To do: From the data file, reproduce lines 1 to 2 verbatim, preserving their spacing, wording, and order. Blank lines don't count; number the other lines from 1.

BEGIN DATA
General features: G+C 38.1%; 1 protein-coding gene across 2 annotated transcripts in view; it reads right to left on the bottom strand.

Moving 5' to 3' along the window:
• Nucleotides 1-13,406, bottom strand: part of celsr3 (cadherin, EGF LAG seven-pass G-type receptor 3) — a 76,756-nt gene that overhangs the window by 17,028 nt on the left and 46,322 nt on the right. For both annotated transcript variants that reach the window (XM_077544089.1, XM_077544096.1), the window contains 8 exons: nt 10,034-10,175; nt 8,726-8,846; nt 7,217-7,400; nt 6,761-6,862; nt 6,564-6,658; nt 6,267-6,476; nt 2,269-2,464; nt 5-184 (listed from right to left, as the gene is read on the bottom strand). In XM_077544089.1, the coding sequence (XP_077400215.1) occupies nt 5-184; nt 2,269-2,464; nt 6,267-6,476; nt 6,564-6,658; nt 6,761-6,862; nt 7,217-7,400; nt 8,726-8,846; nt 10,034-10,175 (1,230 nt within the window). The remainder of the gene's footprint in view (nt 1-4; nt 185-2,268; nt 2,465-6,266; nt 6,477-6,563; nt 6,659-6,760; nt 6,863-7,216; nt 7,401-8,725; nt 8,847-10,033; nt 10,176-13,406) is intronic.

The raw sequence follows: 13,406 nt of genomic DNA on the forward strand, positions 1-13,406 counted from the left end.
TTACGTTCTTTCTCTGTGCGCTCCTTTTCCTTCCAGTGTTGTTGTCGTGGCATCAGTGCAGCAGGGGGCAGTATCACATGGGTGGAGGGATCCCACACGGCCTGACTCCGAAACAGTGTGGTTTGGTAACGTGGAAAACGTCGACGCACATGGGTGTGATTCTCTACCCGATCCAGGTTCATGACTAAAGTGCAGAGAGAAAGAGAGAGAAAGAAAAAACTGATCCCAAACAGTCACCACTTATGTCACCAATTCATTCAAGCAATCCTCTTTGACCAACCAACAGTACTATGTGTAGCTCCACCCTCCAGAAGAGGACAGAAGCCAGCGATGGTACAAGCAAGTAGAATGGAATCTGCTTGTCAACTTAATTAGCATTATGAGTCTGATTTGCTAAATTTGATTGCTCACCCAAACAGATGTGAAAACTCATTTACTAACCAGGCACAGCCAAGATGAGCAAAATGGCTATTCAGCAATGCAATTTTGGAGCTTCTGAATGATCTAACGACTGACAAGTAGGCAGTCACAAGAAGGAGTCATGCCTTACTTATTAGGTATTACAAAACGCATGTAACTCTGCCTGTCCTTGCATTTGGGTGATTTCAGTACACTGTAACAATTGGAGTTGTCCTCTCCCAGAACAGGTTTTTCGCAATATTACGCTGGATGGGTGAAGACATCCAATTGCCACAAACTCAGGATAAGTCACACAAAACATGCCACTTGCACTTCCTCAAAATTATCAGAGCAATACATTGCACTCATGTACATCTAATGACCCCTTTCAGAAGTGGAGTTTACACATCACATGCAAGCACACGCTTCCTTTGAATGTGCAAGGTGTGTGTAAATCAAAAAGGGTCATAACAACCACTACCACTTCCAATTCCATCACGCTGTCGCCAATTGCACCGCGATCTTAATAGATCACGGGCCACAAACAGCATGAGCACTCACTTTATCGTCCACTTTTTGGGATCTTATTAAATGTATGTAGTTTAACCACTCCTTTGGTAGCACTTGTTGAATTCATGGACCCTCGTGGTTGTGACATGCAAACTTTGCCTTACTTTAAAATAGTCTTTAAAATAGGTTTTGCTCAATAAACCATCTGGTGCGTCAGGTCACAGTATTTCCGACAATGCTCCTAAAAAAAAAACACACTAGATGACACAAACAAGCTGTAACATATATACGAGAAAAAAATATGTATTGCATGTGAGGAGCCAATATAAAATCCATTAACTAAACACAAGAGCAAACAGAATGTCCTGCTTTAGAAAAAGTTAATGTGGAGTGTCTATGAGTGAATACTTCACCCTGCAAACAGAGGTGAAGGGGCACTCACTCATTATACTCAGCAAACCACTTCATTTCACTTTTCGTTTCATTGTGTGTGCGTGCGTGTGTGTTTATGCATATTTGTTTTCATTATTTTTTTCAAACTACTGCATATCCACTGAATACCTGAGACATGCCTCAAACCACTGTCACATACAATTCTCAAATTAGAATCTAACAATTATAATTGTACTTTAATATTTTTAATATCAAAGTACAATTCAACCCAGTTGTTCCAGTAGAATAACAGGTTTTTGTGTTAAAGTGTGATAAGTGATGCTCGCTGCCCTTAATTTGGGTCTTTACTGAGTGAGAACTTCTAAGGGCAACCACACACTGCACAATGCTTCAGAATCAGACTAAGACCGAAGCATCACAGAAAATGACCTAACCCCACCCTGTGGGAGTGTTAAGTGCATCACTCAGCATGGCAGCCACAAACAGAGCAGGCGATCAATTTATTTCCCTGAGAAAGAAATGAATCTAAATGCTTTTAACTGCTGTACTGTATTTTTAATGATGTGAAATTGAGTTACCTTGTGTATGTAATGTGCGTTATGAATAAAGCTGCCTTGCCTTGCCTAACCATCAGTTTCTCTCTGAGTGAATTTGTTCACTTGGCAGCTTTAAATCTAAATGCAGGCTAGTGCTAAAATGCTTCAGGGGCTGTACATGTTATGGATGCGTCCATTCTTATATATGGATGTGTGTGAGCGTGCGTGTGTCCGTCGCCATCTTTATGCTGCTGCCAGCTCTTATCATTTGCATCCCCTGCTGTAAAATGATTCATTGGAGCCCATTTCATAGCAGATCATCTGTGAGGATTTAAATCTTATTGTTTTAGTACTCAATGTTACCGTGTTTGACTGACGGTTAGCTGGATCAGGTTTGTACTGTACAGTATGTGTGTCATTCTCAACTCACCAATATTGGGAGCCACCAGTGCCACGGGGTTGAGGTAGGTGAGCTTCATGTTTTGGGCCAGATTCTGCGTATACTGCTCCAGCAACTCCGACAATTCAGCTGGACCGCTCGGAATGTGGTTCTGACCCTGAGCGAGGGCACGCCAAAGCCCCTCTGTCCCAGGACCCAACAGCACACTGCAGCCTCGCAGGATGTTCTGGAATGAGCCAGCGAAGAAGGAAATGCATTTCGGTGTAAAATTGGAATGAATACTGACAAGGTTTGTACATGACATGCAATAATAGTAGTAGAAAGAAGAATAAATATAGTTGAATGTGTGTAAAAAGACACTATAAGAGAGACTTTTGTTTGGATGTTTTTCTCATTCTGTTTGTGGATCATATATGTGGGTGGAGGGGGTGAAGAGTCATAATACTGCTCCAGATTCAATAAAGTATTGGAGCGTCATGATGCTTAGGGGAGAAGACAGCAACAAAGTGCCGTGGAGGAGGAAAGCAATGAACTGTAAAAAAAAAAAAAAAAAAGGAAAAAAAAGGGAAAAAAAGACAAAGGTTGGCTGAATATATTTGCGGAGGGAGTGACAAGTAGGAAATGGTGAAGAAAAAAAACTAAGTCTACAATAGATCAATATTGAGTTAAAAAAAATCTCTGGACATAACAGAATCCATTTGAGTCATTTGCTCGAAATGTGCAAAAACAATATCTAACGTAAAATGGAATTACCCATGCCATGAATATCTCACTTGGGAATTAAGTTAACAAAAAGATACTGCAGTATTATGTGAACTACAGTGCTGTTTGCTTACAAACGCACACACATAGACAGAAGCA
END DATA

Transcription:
General features: G+C 38.1%; 1 protein-coding gene across 2 annotated transcripts in view; it reads right to left on the bottom strand.

Moving 5' to 3' along the window: